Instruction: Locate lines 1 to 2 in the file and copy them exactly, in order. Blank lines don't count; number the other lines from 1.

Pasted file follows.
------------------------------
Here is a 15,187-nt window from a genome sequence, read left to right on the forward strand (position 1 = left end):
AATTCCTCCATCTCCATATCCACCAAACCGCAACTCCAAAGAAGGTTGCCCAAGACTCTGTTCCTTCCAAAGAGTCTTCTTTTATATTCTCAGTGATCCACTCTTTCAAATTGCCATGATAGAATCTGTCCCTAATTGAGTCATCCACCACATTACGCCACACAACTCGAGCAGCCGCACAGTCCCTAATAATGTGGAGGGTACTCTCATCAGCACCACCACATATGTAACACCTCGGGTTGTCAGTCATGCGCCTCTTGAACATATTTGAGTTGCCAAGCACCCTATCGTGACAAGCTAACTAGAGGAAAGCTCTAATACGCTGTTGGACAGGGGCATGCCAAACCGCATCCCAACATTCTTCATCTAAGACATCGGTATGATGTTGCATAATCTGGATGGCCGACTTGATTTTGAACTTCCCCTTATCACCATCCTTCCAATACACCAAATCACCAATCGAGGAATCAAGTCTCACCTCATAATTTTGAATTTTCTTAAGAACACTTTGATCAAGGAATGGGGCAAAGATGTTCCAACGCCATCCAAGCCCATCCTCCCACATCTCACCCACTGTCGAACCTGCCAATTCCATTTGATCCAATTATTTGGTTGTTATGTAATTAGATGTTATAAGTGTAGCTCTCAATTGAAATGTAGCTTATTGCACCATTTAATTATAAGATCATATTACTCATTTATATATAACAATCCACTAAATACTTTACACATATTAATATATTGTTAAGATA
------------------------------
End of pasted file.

Here is a 15,187-nt window from a genome sequence, read left to right on the forward strand (position 1 = left end):
AATTCCTCCATCTCCATATCCACCAAACCGCAACTCCAAAGAAGGTTGCCCAAGACTCTGTTCCTTCCAAAGAGTCTTCTTTTATATTCTCAGTGATCCACTCTTTCAAATTGCCATGATAGAATCTGTCCCTAATTGAGTCATCCACCACATTACGCCACACAACTCGAGCAGCCGCACAGTCCCTAATAATGTGGAGGGTACTCTCATCAGCACCACCACATATGTAACACCTCGGGTTGTCAGTCATGCGCCTCTTGAACATATTTGAGTTGCCAAGCACCCTATCGTGACAAGCTAACTAGAGGAAAGCTCTAATACGCTGTTGGACAGGGGCATGCCAAACCGCATCCCAACATTCTTCATCTAAGACATCGGTATGATGTTGCATAATCTGGATGGCCGACTTGATTTTGAACTTCCCCTTATCACCATCCTTCCAATACACCAAATCACCAATCGAGGAATCAAGTCTCACCTCATAATTTTGAATTTTCTTAAGAACACTTTGATCAAGGAATGGGGCAAAGATGTTCCAACGCCATCCAAGCCCATCCTCCCACATCTCACCCACTGTCGAACCTGCCAATTCCATTTGATCCAATTATTTGGTTGTTATGTAATTAGATGTTATAAGTGTAGCTCTCAATTGAAATGTAGCTTATTGCACCATTTAATTATAAGATCATATTACTCATTTATATATAACAATCCACTAAATACTTTACACATATTAATATATTGTTAAGATA